Conclusions

In this paper, we report on the results of a study that identified prominent Brazilian young software engineering researchers by collecting peer indications from a seed researcher clearly recognized as a prominent representative of the field. We have identified 24 prominent young researchers and afterwards collected information about their formation, research work, the venues where they publish, and the collaborations among each other.

The results of this study revealed interesting information. For instance, we observed that the current generation of prominent researchers has graduated in the most important universities in Brazil and are still working in Brazilian institutions (most of them in federal universities). This indicates that there are Brazilian researchers able to produce new generations of researchers for the field. Analyzing publication patterns, we observed that prominent researchers target high-quality conferences and journals and usually collaborate strongly with a large number of peers. They also tend to establish themselves in a given research area and propose and develop workshops and conferences to promote the expansion of research on that area.

As future works, we believe that there are plenty of opportunities to evolve the analysis of this collected data. One of them is interviewing the topmost young researchers in order to extract some practical guidance for future researchers. Another opportunity is to replicate this analysis in the future and compare the results in order to evaluate how the area has evolved. Finally, we believe that the methodology and process presented in this paper could be replicated in other areas with the same type of analyses and findings.

Footnotes
1

Names used in this e-mail do not represent real researchers. They were collected from the Harry Porter series for the sake of example.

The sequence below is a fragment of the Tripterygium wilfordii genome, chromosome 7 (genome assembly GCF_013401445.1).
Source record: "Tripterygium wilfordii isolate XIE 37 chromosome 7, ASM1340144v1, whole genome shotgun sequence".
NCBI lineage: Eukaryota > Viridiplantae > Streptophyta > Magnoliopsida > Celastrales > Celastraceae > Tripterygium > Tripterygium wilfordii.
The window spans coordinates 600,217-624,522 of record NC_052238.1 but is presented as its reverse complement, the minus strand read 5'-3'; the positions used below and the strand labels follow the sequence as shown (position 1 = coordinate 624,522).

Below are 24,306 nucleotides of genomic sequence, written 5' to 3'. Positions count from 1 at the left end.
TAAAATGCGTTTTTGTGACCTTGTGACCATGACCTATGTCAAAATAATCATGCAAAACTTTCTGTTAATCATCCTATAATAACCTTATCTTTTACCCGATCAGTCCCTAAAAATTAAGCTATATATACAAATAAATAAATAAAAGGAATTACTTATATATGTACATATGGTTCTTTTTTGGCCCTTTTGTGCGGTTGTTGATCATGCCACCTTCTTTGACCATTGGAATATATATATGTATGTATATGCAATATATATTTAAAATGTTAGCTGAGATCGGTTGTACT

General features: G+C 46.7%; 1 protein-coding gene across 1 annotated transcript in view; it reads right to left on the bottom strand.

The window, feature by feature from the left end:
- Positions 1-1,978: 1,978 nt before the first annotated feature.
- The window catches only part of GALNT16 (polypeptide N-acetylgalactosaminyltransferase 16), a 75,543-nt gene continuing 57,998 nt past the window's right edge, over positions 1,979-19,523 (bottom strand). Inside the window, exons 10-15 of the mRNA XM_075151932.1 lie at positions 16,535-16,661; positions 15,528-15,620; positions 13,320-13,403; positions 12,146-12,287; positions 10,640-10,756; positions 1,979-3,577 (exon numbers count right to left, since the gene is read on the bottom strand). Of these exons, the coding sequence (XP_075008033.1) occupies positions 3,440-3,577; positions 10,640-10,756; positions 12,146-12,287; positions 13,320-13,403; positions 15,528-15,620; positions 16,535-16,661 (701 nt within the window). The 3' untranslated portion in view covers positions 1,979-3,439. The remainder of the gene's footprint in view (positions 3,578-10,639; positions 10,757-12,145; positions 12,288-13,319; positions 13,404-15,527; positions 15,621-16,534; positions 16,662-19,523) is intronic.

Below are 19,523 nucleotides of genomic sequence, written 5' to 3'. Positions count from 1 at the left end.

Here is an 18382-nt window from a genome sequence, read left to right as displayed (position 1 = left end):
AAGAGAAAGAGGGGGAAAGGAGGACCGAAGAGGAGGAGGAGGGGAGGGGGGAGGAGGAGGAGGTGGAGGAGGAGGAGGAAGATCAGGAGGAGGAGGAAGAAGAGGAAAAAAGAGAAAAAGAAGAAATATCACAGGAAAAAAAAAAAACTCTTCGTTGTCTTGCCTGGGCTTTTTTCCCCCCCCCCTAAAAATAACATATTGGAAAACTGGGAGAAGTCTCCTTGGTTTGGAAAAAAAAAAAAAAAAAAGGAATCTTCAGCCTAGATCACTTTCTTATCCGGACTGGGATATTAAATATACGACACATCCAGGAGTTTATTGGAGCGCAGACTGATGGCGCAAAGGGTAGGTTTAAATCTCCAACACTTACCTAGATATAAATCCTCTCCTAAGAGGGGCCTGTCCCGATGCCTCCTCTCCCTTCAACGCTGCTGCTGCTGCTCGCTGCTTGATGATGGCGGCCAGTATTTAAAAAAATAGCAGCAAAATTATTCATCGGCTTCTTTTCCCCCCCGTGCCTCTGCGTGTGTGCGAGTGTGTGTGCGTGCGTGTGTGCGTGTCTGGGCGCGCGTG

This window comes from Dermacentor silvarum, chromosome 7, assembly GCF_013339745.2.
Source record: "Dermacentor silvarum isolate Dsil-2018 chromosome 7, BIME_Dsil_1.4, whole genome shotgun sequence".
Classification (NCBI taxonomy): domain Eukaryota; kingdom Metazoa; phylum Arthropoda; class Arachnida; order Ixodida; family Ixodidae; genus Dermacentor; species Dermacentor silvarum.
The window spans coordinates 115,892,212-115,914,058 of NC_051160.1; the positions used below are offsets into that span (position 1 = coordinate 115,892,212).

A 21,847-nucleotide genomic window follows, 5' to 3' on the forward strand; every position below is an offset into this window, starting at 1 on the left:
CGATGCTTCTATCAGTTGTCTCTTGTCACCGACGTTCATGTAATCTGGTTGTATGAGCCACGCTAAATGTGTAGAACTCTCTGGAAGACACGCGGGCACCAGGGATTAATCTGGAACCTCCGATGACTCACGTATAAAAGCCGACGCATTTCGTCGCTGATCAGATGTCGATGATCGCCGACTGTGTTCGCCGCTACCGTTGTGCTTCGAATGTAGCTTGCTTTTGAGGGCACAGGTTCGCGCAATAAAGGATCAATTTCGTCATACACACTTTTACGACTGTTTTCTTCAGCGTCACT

2

Seven (7) is the maximum level in the scale proposed by CAPES to assess Graduate Programs.

 
3

CNPq is the National Council of Technological and Scientific Development and has a system to recognize the most productive researchers in Brazil, in a ranking that has 5 levels: 1A (higher), 1B, 1C, 1D, and 2 (lower).

 
4

Brazilian Conference on Software, where resides SBES, the most important Brazilian conference on software engineering.

 
5

Former LA-WASP.

 
6

DBLP Computer Science Bibliography: http://www.informatik.uni-trier.de/~ley/db/

 
7

The QUALIS system, managed by CAPES, classifies the most important computer science conferences and journals according to a ranking system consisting of the 7 levels: A1 (higher), A2, B1, B2, B3, B4, and B5 (lower).

 
8

Only papers published in venues classified by QUALIS system were considered in this analysis.

 

Declarations

Acknowledgements

This research is partially funded under the Brazilian Law 8.248/91. Funding also comes from the Rio de Janeiro, Rio Grande do Sul, and Amazonas States funding agencies (FAPERJ, FAPERGS, and FAPEAM). Leonardo, Márcio, and Rafael thank CNPq for their research grants.

Open Access This article is distributed under the terms of the Creative Commons Attribution 4.0 International License (http://creativecommons.org/licenses/by/4.0/), which permits unrestricted use, distribution, and reproduction in any medium, provided you give appropriate credit to the original author(s) and the source, provide a link to the Creative Commons license, and indicate if changes were made.

Authors’ Affiliations

(1)
Instituto de Computação, Universidade Federal do Amazonas (UFAM)
(2)
Pontifícia Universidade Católica do Rio Grande do Sul (PUCRS)
(3)
PPGI, Universidade Federal do Estado do Rio de Janeiro (UNIRIO)
(4)
Instituto de Computação, Universidade Federal Fluminense (UFF)

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Copyright

© Dias-Neto et al. 2015